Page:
William Shakespeare, Volumi 1-3

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Pagina 257 - twixt the green sea and the azur'd vault Set roaring war; to the dread rattling thunder Have I given fire and rifted Jove's stout oak With his own bolt, the strong-bas'd promontory Have I made shake and by the spurs pluck'd up The pine and cedar; graves at my command Have wak'd their sleepers, op'd and let 'em forth By my so potent Art.
Pagina 257 - Ye elves of hills, brooks, standing lakes, and groves ; And ye that on the sands with printless foot Do chase the ebbing Neptune, and do fly him, When he comes back...
Pagina 253 - But for my sport and profit. I hate the Moor; And it is thought abroad, that 'twixt my sheets He has done my 'office : I know not if 't be true ; But I, for mere suspicion in that kind, Will do as if for surety.
Pagina 257 - With his own bolt : the strong-bas'd promontory Have I made shake ; and by the spurs pluck'd up The pine and cedar : graves, at my command, Have waked their sleepers; oped, and let them forth By my so potent art...
Pagina 299 - Come away, come away, death, And in sad cypress let me be laid; Fly away, fly away, breath ; I am slain by a fair cruel maid. My shroud of white, stuck all with yew, O, prepare it; My part of death no one so true Did share it.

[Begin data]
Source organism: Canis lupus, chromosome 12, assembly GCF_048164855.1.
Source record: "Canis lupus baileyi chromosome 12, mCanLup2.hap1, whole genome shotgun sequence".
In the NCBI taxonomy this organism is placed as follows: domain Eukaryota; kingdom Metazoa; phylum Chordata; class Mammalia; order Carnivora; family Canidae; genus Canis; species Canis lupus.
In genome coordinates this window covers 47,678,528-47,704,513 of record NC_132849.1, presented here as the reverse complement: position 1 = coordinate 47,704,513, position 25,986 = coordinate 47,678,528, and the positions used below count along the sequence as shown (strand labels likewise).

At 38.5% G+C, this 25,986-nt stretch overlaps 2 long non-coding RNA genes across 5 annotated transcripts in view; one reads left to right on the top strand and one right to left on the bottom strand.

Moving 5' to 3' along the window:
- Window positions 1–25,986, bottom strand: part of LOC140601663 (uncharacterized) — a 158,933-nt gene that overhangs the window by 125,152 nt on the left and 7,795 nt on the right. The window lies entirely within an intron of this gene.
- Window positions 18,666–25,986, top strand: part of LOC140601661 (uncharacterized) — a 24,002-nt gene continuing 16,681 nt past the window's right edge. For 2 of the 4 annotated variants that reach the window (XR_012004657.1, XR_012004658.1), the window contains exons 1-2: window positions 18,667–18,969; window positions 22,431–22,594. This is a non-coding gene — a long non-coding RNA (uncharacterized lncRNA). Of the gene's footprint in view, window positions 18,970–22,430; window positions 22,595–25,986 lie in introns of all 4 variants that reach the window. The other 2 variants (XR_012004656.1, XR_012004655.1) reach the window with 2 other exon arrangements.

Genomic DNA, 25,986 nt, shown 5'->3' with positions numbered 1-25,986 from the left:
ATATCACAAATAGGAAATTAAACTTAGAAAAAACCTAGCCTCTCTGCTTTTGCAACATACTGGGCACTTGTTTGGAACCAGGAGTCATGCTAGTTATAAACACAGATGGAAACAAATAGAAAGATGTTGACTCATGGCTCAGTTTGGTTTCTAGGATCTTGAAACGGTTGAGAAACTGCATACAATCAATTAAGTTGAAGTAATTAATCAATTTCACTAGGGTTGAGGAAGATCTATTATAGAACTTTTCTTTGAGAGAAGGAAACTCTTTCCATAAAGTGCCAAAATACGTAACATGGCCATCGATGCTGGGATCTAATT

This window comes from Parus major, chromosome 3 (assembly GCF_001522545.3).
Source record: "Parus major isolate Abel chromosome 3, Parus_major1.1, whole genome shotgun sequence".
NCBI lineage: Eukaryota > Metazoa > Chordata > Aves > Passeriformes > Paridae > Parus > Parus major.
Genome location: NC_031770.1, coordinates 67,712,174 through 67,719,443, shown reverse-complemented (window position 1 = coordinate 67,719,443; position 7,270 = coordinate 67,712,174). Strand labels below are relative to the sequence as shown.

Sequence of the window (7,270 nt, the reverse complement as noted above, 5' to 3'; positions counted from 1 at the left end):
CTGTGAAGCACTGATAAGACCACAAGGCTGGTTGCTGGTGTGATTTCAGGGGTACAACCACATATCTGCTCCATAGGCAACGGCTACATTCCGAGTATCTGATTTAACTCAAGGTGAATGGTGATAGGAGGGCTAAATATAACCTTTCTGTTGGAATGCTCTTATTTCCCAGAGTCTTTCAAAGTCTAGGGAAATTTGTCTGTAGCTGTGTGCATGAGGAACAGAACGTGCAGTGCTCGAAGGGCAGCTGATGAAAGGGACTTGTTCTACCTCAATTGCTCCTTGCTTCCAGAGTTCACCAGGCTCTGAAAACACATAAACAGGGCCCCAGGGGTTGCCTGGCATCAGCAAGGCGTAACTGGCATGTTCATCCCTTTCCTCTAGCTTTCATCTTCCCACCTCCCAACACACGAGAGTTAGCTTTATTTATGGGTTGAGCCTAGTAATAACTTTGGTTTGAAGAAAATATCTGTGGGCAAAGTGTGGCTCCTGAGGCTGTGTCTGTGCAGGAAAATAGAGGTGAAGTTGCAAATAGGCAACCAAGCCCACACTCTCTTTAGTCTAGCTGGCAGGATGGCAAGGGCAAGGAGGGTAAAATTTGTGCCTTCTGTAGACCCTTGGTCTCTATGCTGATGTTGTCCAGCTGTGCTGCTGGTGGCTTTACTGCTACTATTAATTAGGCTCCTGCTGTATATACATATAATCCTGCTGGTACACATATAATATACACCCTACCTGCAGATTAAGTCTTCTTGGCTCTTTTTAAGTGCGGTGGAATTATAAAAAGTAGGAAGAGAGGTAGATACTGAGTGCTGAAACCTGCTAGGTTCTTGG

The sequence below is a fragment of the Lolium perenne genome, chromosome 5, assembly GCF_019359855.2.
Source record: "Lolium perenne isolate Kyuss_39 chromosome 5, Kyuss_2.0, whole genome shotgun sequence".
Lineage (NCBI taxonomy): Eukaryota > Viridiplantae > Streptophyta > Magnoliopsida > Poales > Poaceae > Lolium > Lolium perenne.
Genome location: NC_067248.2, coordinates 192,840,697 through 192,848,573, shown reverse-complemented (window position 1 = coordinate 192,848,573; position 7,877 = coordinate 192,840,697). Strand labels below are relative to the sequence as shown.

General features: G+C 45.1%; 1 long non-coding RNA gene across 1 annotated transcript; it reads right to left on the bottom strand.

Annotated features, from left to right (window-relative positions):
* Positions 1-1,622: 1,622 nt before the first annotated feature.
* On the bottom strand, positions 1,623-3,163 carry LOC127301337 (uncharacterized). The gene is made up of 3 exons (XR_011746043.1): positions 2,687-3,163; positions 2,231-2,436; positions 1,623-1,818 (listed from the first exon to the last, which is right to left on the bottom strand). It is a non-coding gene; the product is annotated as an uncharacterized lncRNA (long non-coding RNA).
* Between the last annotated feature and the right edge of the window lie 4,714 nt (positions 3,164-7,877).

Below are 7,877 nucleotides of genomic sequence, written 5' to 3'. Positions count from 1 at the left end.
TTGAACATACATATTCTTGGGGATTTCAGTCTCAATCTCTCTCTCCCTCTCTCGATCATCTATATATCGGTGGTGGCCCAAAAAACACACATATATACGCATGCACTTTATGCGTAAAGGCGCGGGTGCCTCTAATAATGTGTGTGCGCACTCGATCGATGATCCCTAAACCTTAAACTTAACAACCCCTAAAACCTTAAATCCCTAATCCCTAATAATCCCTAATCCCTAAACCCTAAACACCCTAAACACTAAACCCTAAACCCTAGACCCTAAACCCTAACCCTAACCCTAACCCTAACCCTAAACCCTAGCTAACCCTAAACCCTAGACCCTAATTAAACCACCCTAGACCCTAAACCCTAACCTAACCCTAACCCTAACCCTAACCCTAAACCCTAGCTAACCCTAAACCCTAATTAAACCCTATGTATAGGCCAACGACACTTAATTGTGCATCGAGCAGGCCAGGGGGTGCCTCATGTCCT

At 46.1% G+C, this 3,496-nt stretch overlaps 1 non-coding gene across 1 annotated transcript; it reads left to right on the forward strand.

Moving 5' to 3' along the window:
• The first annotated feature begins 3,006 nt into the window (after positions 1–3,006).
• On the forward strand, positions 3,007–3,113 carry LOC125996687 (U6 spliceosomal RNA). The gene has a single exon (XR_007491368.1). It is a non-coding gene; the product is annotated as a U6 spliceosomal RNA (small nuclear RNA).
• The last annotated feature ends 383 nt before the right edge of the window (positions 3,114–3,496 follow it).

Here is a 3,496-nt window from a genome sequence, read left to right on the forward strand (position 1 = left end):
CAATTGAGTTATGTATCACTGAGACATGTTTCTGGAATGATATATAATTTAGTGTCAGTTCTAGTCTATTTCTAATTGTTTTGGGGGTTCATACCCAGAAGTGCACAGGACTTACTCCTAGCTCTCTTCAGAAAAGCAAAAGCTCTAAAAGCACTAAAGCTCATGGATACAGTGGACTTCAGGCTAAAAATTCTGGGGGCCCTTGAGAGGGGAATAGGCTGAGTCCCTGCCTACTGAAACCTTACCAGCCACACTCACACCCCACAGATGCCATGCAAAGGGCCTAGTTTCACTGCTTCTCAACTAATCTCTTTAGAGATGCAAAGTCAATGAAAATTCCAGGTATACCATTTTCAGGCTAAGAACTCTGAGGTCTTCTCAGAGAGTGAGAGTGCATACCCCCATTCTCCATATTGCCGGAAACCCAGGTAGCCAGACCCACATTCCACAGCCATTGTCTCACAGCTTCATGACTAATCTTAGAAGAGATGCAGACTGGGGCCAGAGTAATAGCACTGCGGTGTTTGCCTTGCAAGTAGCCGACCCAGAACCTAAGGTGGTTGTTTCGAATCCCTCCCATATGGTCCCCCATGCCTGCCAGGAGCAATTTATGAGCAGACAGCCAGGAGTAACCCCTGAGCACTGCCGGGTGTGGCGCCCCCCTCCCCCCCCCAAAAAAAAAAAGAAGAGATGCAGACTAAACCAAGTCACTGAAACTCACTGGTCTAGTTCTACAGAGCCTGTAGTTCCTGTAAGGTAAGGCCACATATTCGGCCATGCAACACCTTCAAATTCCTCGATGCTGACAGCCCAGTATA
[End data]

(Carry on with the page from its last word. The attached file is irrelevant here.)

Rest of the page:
Pagina 82 - Was it the proud full sail of his great verse, Bound for the prize of all too precious you, That did my ripe thoughts in my brain inhearse, Making their tomb the womb wherein they grew? Was it his spirit, by spirits taught to write Above a mortal pitch, that struck me dead? No, neither he, nor his compeers by night Giving him aid, my verse astonished. He, nor...
Pagina 37 - I have no brother, I am like no brother; And this word 'love,' which graybeards call divine, Be resident in men like one another And not in me: I am myself alone.
Pagina 72 - In me. thou see'st the twilight of such day As after sunset fadeth in the west ; Which by and by black night doth take away, Death's second self, that seals up all in rest. In me thou see'st the glowing of such fire That on the ashes of his youth doth lie, As the death-bed whereon it must expire, Consumed with that which it was nourish'd by.
Pagina 72 - My days are in the yellow leaf; The flowers and fruits of love are gone ; The worm, the canker, and the grief Are mine alone...
Pagina 95 - Tragedy called the Moor of Venice : " " I came unknown to any of the rest, To tell the news ; I saw the lady drest : The woman plays to-day ; mistake me not, No man in gown, or page in petticoat : A woman to my knowledge, yet I can't, If I should die, make affidavit on't.